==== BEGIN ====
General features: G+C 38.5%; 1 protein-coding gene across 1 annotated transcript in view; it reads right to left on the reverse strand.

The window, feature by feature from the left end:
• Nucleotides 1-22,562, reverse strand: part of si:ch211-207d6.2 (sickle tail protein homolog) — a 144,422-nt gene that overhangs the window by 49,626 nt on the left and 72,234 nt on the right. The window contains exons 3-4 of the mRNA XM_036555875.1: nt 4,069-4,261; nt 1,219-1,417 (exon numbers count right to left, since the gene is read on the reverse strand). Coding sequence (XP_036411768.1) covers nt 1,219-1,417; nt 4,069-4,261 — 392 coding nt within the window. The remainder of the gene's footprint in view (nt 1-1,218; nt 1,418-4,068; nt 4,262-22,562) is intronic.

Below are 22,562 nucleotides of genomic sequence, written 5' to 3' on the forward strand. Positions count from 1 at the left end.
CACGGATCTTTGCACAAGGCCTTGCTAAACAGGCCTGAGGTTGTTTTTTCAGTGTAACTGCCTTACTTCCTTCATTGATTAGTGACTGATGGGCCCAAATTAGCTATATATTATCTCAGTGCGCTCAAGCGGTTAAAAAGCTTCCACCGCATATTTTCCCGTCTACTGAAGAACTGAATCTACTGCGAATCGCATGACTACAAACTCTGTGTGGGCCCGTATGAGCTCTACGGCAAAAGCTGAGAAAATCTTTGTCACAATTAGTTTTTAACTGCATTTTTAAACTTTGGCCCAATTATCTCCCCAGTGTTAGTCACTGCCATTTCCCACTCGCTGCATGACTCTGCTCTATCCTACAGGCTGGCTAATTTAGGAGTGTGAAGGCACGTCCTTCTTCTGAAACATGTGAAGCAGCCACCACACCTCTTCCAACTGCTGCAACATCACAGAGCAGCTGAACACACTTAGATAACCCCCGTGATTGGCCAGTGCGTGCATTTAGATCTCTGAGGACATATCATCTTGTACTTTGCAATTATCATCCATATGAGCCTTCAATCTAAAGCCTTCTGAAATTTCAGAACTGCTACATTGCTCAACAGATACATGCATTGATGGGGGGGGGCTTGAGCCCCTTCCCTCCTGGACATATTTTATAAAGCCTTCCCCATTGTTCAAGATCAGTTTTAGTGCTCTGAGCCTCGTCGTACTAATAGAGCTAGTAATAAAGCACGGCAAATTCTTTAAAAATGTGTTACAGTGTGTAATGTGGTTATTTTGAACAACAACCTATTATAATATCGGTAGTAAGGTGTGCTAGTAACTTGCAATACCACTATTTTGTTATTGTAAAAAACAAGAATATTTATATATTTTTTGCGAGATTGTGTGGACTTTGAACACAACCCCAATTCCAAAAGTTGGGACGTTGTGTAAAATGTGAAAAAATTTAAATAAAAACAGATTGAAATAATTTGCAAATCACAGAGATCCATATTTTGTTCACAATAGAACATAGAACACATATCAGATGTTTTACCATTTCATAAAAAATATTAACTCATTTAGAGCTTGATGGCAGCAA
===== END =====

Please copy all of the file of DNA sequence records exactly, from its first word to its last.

General features: G+C 38.5%; 1 protein-coding gene across 1 annotated transcript in view; it reads right to left on the reverse strand.

The window, feature by feature from the left end:
• Nucleotides 1-22,562, reverse strand: part of si:ch211-207d6.2 (sickle tail protein homolog) — a 144,422-nt gene that overhangs the window by 49,626 nt on the left and 72,234 nt on the right. The window contains exons 3-4 of the mRNA XM_036555875.1: nt 4,069-4,261; nt 1,219-1,417 (exon numbers count right to left, since the gene is read on the reverse strand). Coding sequence (XP_036411768.1) covers nt 1,219-1,417; nt 4,069-4,261 — 392 coding nt within the window. The remainder of the gene's footprint in view (nt 1-1,218; nt 1,418-4,068; nt 4,262-22,562) is intronic.

Below are 22,562 nucleotides of genomic sequence, written 5' to 3' on the forward strand. Positions count from 1 at the left end.
CACGGATCTTTGCACAAGGCCTTGCTAAACAGGCCTGAGGTTGTTTTTTCAGTGTAACTGCCTTACTTCCTTCATTGATTAGTGACTGATGGGCCCAAATTAGCTATATATTATCTCAGTGCGCTCAAGCGGTTAAAAAGCTTCCACCGCATATTTTCCCGTCTACTGAAGAACTGAATCTACTGCGAATCGCATGACTACAAACTCTGTGTGGGCCCGTATGAGCTCTACGGCAAAAGCTGAGAAAATCTTTGTCACAATTAGTTTTTAACTGCATTTTTAAACTTTGGCCCAATTATCTCCCCAGTGTTAGTCACTGCCATTTCCCACTCGCTGCATGACTCTGCTCTATCCTACAGGCTGGCTAATTTAGGAGTGTGAAGGCACGTCCTTCTTCTGAAACATGTGAAGCAGCCACCACACCTCTTCCAACTGCTGCAACATCACAGAGCAGCTGAACACACTTAGATAACCCCCGTGATTGGCCAGTGCGTGCATTTAGATCTCTGAGGACATATCATCTTGTACTTTGCAATTATCATCCATATGAGCCTTCAATCTAAAGCCTTCTGAAATTTCAGAACTGCTACATTGCTCAACAGATACATGCATTGATGGGGGGGGGCTTGAGCCCCTTCCCTCCTGGACATATTTTATAAAGCCTTCCCCATTGTTCAAGATCAGTTTTAGTGCTCTGAGCCTCGTCGTACTAATAGAGCTAGTAATAAAGCACGGCAAATTCTTTAAAAATGTGTTACAGTGTGTAATGTGGTTATTTTGAACAACAACCTATTATAATATCGGTAGTAAGGTGTGCTAGTAACTTGCAATACCACTATTTTGTTATTGTAAAAAACAAGAATATTTATATATTTTTTGCGAGATTGTGTGGACTTTGAACACAACCCCAATTCCAAAAGTTGGGACGTTGTGTAAAATGTGAAAAAATTTAAATAAAAACAGATTGAAATAATTTGCAAATCACAGAGATCCATATTTTGTTCACAATAGAACATAGAACACATATCAGATGTTTTACCATTTCATAAAAAATATTAACTCATTTAGAGCTTGATGGCAGCAA